And if he doesn't believe that the Goldman Sachs guys who are investing here aren't thinking about a future IPO, he's not paying attention. This is exactly how some banks get involved early on. So, you know, five years later, here in 2016, you look back and there were riots and protests in France, because Uber had been very successful and now they were trying to force, basically, licensed taxi drivers, they were trying to force legislation and stuff to get Uber out of the way. But there would be no Uber if people didn't like it and didn't want to pay for it.
And that's why they're trying to legislate to eliminate free enterprise. And it's just not going to work. Anyway, that's what was happening this year, the seed of which was 2011, when they raised $32 million to launch their first international market in Paris, France. They continuedgrowing and moving and in July 2012 they announced UberX, and it wasn't just about black cars anymore. Now you could get a Prius. And it cost a little less than the black car. So they were just applying their technology and their expertise, creating another chapter of product, and putting their minds to good use. And as you can see, they didn't just say, "It's all about black cars.
It's all about black cars, all limousines." No, they were thinking far beyond, and as we'll see in a few minutes, they were thinking far beyond. So that service again is about 35% less expensive than a black car, the Prius picked you up and there you have it. Well, in August 2013, now we are less than two years later, they were still growing and adding cities, and controversies were arising from unionized taxi drivers, but here comes the big money. They raise $258 million from Google Ventures, and by the way, that was a $3.76 billion valuation. Now they were what people like to call a unicorn, which is a company that's a startup that's suddenly worth over a billion dollars.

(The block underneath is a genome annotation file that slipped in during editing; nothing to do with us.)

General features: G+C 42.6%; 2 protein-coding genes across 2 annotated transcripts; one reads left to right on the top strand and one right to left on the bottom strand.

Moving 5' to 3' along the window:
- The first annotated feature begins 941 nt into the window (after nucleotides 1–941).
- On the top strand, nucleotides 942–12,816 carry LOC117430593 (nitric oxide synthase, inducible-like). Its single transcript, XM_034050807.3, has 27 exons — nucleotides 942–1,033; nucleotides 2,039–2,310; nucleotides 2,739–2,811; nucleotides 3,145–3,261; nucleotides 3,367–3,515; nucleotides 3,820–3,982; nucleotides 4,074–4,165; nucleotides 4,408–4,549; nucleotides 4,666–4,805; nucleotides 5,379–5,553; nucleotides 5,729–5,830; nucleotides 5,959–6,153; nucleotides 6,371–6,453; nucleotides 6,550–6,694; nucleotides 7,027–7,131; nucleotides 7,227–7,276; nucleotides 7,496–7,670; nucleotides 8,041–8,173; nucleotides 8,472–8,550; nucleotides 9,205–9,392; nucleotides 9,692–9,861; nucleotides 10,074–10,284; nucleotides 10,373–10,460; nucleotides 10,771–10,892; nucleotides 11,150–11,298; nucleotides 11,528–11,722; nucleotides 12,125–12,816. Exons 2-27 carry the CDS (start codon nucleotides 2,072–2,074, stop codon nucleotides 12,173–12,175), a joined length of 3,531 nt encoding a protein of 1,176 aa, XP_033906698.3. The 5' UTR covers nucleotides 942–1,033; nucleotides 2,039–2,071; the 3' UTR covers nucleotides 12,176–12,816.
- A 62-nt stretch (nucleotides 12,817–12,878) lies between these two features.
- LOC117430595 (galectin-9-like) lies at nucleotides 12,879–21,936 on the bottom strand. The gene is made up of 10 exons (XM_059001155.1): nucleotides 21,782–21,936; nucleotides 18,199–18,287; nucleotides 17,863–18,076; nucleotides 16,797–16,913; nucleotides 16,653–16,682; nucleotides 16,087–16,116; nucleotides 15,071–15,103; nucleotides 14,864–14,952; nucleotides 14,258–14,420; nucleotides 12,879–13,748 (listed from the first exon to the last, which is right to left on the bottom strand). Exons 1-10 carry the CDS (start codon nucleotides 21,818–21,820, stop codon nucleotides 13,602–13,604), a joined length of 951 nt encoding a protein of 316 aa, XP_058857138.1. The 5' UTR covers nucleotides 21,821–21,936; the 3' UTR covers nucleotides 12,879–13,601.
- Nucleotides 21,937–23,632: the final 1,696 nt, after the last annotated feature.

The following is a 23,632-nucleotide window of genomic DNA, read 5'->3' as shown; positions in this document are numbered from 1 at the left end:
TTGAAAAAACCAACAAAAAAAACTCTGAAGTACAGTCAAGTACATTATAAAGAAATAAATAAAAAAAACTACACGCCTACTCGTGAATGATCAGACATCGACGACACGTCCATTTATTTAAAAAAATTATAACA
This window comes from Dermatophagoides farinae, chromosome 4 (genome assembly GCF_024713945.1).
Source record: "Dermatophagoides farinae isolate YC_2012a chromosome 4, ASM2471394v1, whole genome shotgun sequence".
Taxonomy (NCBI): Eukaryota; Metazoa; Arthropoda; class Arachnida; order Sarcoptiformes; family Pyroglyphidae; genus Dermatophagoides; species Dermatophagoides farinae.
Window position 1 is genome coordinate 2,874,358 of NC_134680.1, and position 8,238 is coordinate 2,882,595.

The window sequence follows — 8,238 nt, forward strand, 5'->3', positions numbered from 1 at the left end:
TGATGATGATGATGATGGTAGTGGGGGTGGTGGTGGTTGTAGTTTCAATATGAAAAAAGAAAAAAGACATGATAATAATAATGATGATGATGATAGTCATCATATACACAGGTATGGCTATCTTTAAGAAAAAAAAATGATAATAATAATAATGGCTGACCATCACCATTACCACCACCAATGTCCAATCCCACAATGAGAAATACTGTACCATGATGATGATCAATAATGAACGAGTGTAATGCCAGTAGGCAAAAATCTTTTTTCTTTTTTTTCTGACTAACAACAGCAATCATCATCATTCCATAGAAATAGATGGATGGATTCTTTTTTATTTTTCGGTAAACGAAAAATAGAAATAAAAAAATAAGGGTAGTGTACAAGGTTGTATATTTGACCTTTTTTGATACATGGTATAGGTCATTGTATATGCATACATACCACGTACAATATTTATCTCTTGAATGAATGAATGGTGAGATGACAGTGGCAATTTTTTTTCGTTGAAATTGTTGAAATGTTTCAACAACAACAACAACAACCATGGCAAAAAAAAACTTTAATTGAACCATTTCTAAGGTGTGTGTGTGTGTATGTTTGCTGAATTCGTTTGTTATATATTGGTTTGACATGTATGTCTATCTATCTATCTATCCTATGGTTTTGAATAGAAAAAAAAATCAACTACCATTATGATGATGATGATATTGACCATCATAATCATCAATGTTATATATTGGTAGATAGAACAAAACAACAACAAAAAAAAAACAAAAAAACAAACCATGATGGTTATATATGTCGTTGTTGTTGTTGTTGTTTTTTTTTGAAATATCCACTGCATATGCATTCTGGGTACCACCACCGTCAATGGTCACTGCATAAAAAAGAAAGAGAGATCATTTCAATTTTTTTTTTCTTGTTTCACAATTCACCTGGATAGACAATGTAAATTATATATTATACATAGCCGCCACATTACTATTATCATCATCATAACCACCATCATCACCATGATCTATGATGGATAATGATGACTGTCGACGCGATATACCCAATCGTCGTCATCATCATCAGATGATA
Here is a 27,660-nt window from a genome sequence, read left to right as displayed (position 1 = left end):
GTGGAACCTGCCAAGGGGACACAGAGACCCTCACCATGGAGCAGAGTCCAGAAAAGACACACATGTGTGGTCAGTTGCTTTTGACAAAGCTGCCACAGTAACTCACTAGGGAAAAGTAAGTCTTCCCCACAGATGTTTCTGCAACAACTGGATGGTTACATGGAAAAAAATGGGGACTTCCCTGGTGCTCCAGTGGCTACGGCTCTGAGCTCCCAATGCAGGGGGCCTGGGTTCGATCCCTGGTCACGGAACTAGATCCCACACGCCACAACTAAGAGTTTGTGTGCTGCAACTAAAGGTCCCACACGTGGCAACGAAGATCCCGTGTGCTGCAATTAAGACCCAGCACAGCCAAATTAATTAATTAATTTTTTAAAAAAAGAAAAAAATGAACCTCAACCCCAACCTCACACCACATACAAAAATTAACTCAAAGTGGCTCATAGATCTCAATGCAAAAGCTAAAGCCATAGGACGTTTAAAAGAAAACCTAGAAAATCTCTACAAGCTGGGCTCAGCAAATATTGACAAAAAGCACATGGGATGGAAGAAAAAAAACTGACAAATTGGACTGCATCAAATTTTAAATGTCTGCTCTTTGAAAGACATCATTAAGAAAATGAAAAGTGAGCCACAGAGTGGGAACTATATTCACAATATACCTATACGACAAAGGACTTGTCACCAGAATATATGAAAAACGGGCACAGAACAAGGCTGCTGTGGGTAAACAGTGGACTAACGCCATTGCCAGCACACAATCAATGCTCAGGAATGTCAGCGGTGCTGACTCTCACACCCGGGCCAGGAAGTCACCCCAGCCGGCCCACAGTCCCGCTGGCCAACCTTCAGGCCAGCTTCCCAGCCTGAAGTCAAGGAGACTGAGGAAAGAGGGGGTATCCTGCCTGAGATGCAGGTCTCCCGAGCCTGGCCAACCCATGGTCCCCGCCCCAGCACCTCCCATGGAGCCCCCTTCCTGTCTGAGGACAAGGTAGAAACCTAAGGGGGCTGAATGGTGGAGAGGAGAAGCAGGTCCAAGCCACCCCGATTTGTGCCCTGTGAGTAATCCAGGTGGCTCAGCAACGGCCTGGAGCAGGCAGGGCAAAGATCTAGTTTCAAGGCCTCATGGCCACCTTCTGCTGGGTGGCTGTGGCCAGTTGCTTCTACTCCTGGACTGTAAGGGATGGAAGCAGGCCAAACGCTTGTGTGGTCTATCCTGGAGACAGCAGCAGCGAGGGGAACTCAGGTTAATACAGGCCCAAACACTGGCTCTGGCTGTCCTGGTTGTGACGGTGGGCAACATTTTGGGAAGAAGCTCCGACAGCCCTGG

And that was just amazing. So his forays and success drove the need for capital, but with that came valuation. This is part of my point about going big and fast. A year later, July 2014, July 2013, July 2014, they raised $1.4 billion in a series D at a $17 billion valuation. Let me say it again. Valuation of 17 billion dollars. And at one point, Uber was the most valuable private company yet to go public. And they continued to invest in technology and apply technology. For example, they founded the Uber Pool, which you and I may know about. It is a group of vehicles.
You could see people heading in your direction. You could get in an Uber with them, you will only pay for your part of the trip, but you will split it between everyone. That's why it's efficient for two or three people to share an Uber. Then they founded Uber Rush, which was a bicycle courier service in New York. They also started Uber Cargo, where it allows people to pick up and drop off things in trucks and small vans. And then Uber Eats. In fact, Valuetainment founder Patrick Bet-David uses Uber Eats a lot because we work crazy hours and want good meals delivered.